Systemwide cuts to community colleges have morphed into two-year pre-universities
Published: Tuesday, May 22, 2012
Updated: Tuesday, May 22, 2012 17:05
Assess. Reduce. Repeat.
For four years, the California community college system has been redesigned — creating a fundamental shift in its mission — as a result of budget cuts and statewide policy changes.
The grip of Sacramento lawmakers continues to squeeze and reform community colleges into a diluted representation of its service area and a miniature, two-year state college system.
Further cuts next year will extend a half-decade of statewide funding cuts to higher education and unscheduled, erratic fee and tuition increases at California public colleges and universities.
The $10-per-unit increase starting this summer — jumping fees from $36 to $46 per unit — will be the third cost increase since spring 2007, when the price was lowered to $20 per unit for three semesters.
But as the costs to students and demand for courses increase during the economic recession, the number of sections available each semester decreases.
Since fall 2002, the peak of enrollment and course offerings at Contra Costa College, the number of sections available (as of fall 2012) has been cut by 25 percent and the budget and enrollment by 16.5 percent.
The state allocates funding for its community colleges by their Full-Time Equivalent Student ratios. One FTES equals one student taking 12 units. In fall 2002, the CCC FTES was 3,207.4.
Next semester, however, the state will allocate funding for 2,677 FTES.
Trimming the budget causes administrators and managers to decide what to keep and what is expendable in relation to the college’s mission.
What have been saved are courses required for transferring to a University of California or California State University campus.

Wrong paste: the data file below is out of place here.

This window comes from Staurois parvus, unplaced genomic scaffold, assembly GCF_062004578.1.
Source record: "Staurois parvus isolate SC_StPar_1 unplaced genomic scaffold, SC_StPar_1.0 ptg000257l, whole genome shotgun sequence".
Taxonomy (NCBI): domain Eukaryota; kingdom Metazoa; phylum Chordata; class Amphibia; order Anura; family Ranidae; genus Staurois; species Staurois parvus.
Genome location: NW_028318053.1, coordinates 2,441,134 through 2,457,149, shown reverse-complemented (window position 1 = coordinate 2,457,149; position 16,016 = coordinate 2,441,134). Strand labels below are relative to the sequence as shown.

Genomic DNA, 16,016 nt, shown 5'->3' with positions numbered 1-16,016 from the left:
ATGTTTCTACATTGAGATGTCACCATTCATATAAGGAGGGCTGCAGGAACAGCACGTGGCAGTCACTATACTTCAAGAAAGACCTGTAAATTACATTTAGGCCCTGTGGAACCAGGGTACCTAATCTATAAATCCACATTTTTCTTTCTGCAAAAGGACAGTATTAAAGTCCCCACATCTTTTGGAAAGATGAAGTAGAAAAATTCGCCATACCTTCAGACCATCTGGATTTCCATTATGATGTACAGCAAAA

Meanwhile, many courses geared toward lifelong learning and vocational programs have been eliminated, despite being core to the college’s mission in the community.
A victim of the continuous and continuing budget reductions, the dental assisting department will be put on hiatus — the first step in program elimination — in the fall for the first time since it was created 62 years ago with the college’s founding.
A $302,000 grant saved the program from elimination this college year, but the department’s two-person staff could not find additional funding to continue it in 2012-13.
Choosing to disregard its responsibilities to lifelong learning and vocational training, the college is being forced to ignore its responsibilities to the community.
Reducing the available accessibility to community colleges and other higher education institutions, state lawmakers will increase the Achievement Gap and exaggerate the opportunities available to California’s haves and have-nots.
Since the downturn of the economy in 2008, demand for re-education and job training has increased, but availability has decreased.
We need the two balanced and growing together to end this cycle and for the college to get back to serving the needs of its community — not the state.